This wine exhibits a ripe melon & pineapple core with butterscotch, butter & heavy cream, baking spice & vanilla extract. Full body, medium acid, medium length in this pleasant, but typical, upscale California Chardonnay. Guests at the Palate Press Grand Tasting gave this an average score of 3.2 out of 5 stars. Drink with lobster and corn chowder.
You may not recognize this wine as Chardonnay if you’ve only been exposed to the heavy oak and butter first popularized by some California wineries. Made without oak aging or malolactic fermentation, it is more like a new white varietal, and an alternative to dry whites such as Sauvignon blanc or Pinot grigio. This is pale, metallic, and straw-colored but quite clear. That color carries through in another sense on the nose with slight dry straw and additional citrusy hints. Grapefruit, pineapple, and hints of other fruits ranging from tangy to tropical in concert with mineral notes. On the palate it is fruity at the front, mouth-filling in the middle, with a crisp acetic flourish at the back. Leaving the wine in contact with its lees (yeast sediment) for four months gives this Chardonnay its pleasurable mouth feel. 239 cases produced. Read the full review on Simple Hedonisms.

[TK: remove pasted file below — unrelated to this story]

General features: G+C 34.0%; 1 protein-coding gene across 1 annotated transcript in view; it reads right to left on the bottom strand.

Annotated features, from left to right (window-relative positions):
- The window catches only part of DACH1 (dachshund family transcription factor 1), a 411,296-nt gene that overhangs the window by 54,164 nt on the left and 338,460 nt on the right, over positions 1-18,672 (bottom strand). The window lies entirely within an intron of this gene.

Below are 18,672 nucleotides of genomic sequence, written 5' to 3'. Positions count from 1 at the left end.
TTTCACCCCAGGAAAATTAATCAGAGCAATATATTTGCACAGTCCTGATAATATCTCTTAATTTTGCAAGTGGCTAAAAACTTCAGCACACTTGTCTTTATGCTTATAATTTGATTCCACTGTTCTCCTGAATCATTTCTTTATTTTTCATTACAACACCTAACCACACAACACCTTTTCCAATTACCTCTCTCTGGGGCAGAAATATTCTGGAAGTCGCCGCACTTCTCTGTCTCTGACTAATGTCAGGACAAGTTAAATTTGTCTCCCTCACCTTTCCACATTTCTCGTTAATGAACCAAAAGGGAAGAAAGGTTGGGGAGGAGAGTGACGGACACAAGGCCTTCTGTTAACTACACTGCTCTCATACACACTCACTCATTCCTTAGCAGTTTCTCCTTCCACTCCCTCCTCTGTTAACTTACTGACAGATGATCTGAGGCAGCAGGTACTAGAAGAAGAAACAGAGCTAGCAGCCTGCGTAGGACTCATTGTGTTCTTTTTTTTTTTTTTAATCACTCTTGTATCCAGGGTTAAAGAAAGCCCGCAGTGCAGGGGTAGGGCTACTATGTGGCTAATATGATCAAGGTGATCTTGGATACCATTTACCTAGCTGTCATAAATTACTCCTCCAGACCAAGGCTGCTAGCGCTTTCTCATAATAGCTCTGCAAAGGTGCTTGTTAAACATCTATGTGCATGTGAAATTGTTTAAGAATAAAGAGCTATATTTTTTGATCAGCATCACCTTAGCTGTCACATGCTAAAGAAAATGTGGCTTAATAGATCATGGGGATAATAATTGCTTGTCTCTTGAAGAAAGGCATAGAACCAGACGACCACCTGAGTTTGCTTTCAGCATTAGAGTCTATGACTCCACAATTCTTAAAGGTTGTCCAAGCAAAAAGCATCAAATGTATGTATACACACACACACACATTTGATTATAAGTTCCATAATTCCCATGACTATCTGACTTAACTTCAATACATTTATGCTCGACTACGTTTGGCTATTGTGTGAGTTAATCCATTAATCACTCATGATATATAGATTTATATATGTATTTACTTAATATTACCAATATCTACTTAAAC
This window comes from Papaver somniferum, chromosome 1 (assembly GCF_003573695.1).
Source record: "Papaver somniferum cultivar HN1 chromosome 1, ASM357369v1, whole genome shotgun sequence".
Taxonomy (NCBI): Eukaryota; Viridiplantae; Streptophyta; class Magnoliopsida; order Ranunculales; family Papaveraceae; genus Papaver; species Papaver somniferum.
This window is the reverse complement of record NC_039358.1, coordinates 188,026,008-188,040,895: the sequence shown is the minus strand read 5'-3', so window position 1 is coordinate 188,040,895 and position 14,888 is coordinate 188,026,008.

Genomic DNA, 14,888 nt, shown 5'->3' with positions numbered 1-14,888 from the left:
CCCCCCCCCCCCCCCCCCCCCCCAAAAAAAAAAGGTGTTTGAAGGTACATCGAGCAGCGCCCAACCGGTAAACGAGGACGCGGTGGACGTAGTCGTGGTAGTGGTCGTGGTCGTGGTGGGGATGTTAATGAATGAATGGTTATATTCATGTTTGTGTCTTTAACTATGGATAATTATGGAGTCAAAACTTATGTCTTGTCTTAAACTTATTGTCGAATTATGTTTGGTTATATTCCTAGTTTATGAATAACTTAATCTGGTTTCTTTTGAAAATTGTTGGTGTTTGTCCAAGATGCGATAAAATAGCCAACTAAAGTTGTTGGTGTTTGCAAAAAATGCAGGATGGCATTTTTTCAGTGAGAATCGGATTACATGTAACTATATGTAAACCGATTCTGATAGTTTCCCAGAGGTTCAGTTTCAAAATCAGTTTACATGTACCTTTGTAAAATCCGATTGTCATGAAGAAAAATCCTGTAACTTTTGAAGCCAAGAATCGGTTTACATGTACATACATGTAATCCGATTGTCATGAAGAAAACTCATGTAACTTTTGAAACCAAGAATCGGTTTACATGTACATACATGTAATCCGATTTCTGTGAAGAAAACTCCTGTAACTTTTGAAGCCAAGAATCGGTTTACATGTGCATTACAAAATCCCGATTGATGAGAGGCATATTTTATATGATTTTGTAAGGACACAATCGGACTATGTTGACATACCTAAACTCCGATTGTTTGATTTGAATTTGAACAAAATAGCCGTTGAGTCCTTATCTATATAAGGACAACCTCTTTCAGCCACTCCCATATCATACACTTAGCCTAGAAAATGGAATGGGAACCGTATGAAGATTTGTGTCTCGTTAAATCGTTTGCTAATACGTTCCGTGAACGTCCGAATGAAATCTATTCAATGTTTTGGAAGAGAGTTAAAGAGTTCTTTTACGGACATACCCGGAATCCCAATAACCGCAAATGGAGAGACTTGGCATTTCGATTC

Relatively dark in color, not quite opaque. Flavors are overwhelmingly tart red fruit, barely ripe cherries, wild strawberries, and lots of rhubarb. Sweet wood is there, but barely perceptible behind the tartness. Finish is mid-length, tannins slightly drying. A rich food match might pair well, so try it with a well-sauced duck.
Give this wine some time to open. It starts one-dimensional, but as it opens it offers more Pommard than Russian River, deeply bruised plum and black cherries, earthy mushrooms still dirty with rich loam, all b...
The many storied wine regions of Northern California experienced a harvest this year that was in one way, ideal and in another quite anxiety-inducing. Fruit growth was delayed this year by a cooler spring and summer, but the overall temperatures were predominantly even across the board, allowing for long hang-time and good even ripening in the vineyard.
California wineries have thrown open their doors this harvest season. Make that wide open. Wineries are getting creative. They are offering new attractions such as wine education, a behind-the-scenes access to the winemaking process and the kind of TLC normally reserved for relatives and rock stars.